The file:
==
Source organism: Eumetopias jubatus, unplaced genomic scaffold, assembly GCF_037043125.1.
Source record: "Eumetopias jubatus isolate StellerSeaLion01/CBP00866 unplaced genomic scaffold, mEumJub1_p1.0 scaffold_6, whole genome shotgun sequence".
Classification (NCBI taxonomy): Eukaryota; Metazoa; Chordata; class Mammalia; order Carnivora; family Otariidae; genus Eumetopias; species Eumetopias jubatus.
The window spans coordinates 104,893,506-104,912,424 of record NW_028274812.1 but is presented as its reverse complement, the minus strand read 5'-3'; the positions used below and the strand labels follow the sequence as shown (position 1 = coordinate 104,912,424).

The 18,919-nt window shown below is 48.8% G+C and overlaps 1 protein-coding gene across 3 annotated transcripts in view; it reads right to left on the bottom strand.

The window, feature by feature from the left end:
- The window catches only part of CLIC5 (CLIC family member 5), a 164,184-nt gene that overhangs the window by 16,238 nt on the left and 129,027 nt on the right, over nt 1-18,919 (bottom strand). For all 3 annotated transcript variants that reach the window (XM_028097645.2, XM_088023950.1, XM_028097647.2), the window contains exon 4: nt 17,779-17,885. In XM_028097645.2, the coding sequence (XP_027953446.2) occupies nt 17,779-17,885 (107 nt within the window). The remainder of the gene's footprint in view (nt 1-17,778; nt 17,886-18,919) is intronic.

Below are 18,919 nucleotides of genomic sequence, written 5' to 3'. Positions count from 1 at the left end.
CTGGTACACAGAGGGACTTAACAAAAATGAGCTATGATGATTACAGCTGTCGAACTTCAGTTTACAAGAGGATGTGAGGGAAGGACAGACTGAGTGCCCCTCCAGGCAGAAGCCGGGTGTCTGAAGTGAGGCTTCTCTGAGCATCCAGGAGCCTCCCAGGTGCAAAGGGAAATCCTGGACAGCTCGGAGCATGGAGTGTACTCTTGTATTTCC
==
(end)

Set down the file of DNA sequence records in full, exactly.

Source organism: Eumetopias jubatus, unplaced genomic scaffold, assembly GCF_037043125.1.
Source record: "Eumetopias jubatus isolate StellerSeaLion01/CBP00866 unplaced genomic scaffold, mEumJub1_p1.0 scaffold_6, whole genome shotgun sequence".
Classification (NCBI taxonomy): Eukaryota; Metazoa; Chordata; class Mammalia; order Carnivora; family Otariidae; genus Eumetopias; species Eumetopias jubatus.
The window spans coordinates 104,893,506-104,912,424 of record NW_028274812.1 but is presented as its reverse complement, the minus strand read 5'-3'; the positions used below and the strand labels follow the sequence as shown (position 1 = coordinate 104,912,424).

The 18,919-nt window shown below is 48.8% G+C and overlaps 1 protein-coding gene across 3 annotated transcripts in view; it reads right to left on the bottom strand.

The window, feature by feature from the left end:
- The window catches only part of CLIC5 (CLIC family member 5), a 164,184-nt gene that overhangs the window by 16,238 nt on the left and 129,027 nt on the right, over nt 1-18,919 (bottom strand). For all 3 annotated transcript variants that reach the window (XM_028097645.2, XM_088023950.1, XM_028097647.2), the window contains exon 4: nt 17,779-17,885. In XM_028097645.2, the coding sequence (XP_027953446.2) occupies nt 17,779-17,885 (107 nt within the window). The remainder of the gene's footprint in view (nt 1-17,778; nt 17,886-18,919) is intronic.

Below are 18,919 nucleotides of genomic sequence, written 5' to 3'. Positions count from 1 at the left end.
CTGGTACACAGAGGGACTTAACAAAAATGAGCTATGATGATTACAGCTGTCGAACTTCAGTTTACAAGAGGATGTGAGGGAAGGACAGACTGAGTGCCCCTCCAGGCAGAAGCCGGGTGTCTGAAGTGAGGCTTCTCTGAGCATCCAGGAGCCTCCCAGGTGCAAAGGGAAATCCTGGACAGCTCGGAGCATGGAGTGTACTCTTGTATTTCC